Article

Evolutionary Theory

David N. Barron

in The Oxford Handbook of Strategy

Published in print April 2006 | ISBN: 9780199275212
Published online September 2009 | | DOI: http://dx.doi.org/10.1093/oxfordhb/9780199275212.003.0004

Series: Oxford Handbooks in Business and Management C

 Evolutionary Theory

More Like This

Show all results sharing these subjects:

  • Business and Management
  • Business Strategy

GO

Show Summary Details

Preview

This article discusses several evolutionary approaches that have been particularly influential in the study of organizational and industrial change. The first, developed by two economists, Richard Nelson and Sidney Winter, envisages organizations as being characterized by the routines that they develop for performing their core functions. These routines are selected for by competition. The other two approaches are variations on theories that are often called ecological because they stress the relationship between organizations and resources in their environments. The most well-known of these was first developed by two sociologists, Michael Hannan and John Freeman, while the other was developed by another sociologist, Miller McPherson. They both take organizations as the basic unit of analysis.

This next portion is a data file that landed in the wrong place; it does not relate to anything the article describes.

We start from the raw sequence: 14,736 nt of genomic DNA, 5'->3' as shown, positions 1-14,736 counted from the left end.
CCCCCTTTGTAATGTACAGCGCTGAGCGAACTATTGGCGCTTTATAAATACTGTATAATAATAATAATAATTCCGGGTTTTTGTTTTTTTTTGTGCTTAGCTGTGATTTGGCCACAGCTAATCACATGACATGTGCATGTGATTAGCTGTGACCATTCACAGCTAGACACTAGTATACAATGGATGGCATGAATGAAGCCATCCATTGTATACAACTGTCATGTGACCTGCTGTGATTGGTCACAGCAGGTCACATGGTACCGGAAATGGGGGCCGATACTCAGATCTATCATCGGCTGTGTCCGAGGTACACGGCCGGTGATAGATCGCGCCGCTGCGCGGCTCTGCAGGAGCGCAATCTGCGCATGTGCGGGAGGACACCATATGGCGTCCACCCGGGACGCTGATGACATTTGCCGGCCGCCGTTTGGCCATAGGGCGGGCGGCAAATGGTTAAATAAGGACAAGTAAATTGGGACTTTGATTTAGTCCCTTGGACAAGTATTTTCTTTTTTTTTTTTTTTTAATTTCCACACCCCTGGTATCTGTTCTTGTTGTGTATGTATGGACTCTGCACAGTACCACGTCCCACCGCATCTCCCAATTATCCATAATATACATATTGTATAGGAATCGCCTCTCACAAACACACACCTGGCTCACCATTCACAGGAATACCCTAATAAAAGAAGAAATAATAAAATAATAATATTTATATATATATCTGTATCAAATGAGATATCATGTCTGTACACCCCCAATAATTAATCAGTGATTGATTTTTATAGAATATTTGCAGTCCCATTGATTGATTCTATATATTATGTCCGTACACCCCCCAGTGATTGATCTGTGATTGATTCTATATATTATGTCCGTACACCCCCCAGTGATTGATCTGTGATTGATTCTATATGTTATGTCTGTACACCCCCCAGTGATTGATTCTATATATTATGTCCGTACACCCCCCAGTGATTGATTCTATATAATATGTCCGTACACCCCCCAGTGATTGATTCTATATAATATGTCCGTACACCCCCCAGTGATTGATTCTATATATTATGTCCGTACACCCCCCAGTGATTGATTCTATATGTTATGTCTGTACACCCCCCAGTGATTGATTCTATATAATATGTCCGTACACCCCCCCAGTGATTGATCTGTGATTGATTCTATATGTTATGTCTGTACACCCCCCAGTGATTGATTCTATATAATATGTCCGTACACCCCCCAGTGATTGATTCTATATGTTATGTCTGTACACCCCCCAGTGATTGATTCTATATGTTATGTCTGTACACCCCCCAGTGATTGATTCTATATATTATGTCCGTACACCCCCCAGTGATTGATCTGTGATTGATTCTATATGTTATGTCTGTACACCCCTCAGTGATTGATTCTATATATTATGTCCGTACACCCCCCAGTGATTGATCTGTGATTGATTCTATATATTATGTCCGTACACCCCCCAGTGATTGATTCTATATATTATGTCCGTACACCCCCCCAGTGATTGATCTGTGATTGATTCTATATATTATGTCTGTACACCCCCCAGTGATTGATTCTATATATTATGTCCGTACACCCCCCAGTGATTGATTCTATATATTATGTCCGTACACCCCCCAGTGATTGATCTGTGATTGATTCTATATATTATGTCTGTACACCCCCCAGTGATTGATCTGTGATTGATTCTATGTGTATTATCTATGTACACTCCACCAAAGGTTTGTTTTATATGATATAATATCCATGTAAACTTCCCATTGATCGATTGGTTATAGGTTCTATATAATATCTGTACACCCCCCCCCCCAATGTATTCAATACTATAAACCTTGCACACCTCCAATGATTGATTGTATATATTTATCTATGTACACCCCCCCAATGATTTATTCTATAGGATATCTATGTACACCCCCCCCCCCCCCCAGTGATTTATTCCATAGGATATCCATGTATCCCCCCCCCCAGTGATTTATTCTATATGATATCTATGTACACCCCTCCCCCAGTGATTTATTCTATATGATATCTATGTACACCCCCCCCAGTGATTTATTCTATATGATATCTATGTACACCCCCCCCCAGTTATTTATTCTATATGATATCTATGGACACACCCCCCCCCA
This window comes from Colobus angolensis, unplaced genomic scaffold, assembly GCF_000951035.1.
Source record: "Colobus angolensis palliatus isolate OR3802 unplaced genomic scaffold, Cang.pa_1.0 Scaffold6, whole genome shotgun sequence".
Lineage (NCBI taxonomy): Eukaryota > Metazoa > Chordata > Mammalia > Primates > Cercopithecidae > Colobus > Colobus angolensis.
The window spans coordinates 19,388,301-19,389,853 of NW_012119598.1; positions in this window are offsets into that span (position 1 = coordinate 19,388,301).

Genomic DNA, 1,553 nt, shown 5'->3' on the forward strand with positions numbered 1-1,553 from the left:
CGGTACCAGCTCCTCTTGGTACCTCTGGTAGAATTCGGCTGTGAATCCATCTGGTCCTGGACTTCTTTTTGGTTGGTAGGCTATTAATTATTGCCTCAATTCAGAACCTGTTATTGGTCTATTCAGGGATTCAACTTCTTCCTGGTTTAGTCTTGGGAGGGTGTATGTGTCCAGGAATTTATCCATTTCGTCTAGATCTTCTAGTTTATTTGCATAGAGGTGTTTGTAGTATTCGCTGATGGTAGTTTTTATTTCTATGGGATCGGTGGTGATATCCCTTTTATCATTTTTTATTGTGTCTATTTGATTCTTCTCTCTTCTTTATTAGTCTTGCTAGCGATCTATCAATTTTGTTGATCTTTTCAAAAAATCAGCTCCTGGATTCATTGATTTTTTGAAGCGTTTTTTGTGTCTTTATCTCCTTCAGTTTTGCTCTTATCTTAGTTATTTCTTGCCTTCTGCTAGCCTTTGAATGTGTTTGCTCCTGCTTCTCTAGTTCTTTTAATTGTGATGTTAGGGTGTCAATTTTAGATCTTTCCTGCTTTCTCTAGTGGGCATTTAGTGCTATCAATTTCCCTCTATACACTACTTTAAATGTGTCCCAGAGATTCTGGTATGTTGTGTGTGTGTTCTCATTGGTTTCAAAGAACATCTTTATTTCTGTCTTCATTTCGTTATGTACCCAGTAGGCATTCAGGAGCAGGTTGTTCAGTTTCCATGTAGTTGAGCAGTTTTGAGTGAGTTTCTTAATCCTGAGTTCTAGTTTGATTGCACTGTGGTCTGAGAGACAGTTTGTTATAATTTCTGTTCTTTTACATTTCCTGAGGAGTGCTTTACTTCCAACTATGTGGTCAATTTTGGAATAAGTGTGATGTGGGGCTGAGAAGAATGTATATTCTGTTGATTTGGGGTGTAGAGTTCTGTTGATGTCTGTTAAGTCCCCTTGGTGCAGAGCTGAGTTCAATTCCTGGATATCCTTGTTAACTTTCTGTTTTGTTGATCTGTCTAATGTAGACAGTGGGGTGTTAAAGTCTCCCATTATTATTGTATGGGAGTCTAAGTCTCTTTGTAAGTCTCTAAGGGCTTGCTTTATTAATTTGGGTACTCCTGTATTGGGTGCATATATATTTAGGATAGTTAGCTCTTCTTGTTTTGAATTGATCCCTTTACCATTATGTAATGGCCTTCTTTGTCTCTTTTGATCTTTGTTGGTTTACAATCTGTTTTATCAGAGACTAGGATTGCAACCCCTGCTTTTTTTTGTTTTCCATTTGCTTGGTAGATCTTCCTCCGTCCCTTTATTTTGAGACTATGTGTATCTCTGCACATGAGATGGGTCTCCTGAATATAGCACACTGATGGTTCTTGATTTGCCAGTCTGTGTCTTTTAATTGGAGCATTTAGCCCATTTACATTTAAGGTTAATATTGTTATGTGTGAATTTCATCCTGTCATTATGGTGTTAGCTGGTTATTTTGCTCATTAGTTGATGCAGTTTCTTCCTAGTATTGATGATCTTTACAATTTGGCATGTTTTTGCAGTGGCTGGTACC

Keywords: organizational change; industrial change; core functions; competition; evolutionary theory; organization resources

Article.  9604 words. 

Subjects: Business and Management ; Business Strategy

Full text: subscription required

How to subscribe Recommend to my Librarian

Buy this work at Oxford University Press »

Users without a subscription are not able to see the full content. Please, subscribe or login to access all content.